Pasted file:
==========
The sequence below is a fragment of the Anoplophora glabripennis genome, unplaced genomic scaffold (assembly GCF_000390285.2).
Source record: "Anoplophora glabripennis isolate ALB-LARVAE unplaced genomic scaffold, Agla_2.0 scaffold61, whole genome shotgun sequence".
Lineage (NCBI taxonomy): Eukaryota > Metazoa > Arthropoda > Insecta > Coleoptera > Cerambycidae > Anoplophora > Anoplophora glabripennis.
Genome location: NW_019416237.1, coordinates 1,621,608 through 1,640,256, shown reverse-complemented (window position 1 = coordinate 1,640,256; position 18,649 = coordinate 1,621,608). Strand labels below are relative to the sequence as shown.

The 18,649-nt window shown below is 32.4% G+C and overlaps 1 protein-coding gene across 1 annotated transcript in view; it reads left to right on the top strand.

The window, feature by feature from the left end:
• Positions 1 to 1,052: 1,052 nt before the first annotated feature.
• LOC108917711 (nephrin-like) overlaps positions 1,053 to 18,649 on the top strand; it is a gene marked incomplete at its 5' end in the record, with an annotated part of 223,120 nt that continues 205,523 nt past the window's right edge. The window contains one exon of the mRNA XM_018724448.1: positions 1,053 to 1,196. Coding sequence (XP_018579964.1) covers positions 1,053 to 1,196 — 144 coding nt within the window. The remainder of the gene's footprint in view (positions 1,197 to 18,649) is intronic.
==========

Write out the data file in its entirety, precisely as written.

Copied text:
The sequence below is a fragment of the Anoplophora glabripennis genome, unplaced genomic scaffold (assembly GCF_000390285.2).
Source record: "Anoplophora glabripennis isolate ALB-LARVAE unplaced genomic scaffold, Agla_2.0 scaffold61, whole genome shotgun sequence".
Lineage (NCBI taxonomy): Eukaryota > Metazoa > Arthropoda > Insecta > Coleoptera > Cerambycidae > Anoplophora > Anoplophora glabripennis.
Genome location: NW_019416237.1, coordinates 1,621,608 through 1,640,256, shown reverse-complemented (window position 1 = coordinate 1,640,256; position 18,649 = coordinate 1,621,608). Strand labels below are relative to the sequence as shown.

The 18,649-nt window shown below is 32.4% G+C and overlaps 1 protein-coding gene across 1 annotated transcript in view; it reads left to right on the top strand.

The window, feature by feature from the left end:
• Positions 1 to 1,052: 1,052 nt before the first annotated feature.
• LOC108917711 (nephrin-like) overlaps positions 1,053 to 18,649 on the top strand; it is a gene marked incomplete at its 5' end in the record, with an annotated part of 223,120 nt that continues 205,523 nt past the window's right edge. The window contains one exon of the mRNA XM_018724448.1: positions 1,053 to 1,196. Coding sequence (XP_018579964.1) covers positions 1,053 to 1,196 — 144 coding nt within the window. The remainder of the gene's footprint in view (positions 1,197 to 18,649) is intronic.